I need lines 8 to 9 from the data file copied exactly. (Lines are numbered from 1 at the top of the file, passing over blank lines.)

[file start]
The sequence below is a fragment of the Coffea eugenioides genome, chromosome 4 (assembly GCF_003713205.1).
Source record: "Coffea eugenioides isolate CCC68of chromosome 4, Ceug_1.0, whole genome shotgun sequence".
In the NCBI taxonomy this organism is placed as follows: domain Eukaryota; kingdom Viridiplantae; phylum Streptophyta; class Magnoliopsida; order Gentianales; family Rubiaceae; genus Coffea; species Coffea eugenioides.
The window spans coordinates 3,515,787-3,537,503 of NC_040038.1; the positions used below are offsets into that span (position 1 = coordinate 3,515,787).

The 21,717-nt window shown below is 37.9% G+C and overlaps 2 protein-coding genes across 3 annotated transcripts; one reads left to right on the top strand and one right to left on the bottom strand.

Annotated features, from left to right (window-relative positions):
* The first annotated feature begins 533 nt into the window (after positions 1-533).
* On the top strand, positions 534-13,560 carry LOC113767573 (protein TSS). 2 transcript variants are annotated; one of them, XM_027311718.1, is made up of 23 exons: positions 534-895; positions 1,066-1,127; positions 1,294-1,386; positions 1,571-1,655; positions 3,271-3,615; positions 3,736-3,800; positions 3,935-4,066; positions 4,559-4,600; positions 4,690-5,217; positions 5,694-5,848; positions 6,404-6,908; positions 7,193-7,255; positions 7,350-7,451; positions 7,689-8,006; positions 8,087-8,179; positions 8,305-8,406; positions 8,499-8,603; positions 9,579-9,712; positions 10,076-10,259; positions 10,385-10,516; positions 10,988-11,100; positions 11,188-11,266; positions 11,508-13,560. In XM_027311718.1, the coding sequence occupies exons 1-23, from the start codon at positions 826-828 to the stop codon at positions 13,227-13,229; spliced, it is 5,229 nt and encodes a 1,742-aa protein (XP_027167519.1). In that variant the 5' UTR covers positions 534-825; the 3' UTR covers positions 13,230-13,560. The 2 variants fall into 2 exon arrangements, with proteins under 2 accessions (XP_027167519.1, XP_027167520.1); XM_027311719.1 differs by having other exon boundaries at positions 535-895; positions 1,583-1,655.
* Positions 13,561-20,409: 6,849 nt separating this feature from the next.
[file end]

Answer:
* On the top strand, positions 534-13,560 carry LOC113767573 (protein TSS). 2 transcript variants are annotated; one of them, XM_027311718.1, is made up of 23 exons: positions 534-895; positions 1,066-1,127; positions 1,294-1,386; positions 1,571-1,655; positions 3,271-3,615; positions 3,736-3,800; positions 3,935-4,066; positions 4,559-4,600; positions 4,690-5,217; positions 5,694-5,848; positions 6,404-6,908; positions 7,193-7,255; positions 7,350-7,451; positions 7,689-8,006; positions 8,087-8,179; positions 8,305-8,406; positions 8,499-8,603; positions 9,579-9,712; positions 10,076-10,259; positions 10,385-10,516; positions 10,988-11,100; positions 11,188-11,266; positions 11,508-13,560. In XM_027311718.1, the coding sequence occupies exons 1-23, from the start codon at positions 826-828 to the stop codon at positions 13,227-13,229; spliced, it is 5,229 nt and encodes a 1,742-aa protein (XP_027167519.1). In that variant the 5' UTR covers positions 534-825; the 3' UTR covers positions 13,230-13,560. The 2 variants fall into 2 exon arrangements, with proteins under 2 accessions (XP_027167519.1, XP_027167520.1); XM_027311719.1 differs by having other exon boundaries at positions 535-895; positions 1,583-1,655.
* Positions 13,561-20,409: 6,849 nt separating this feature from the next.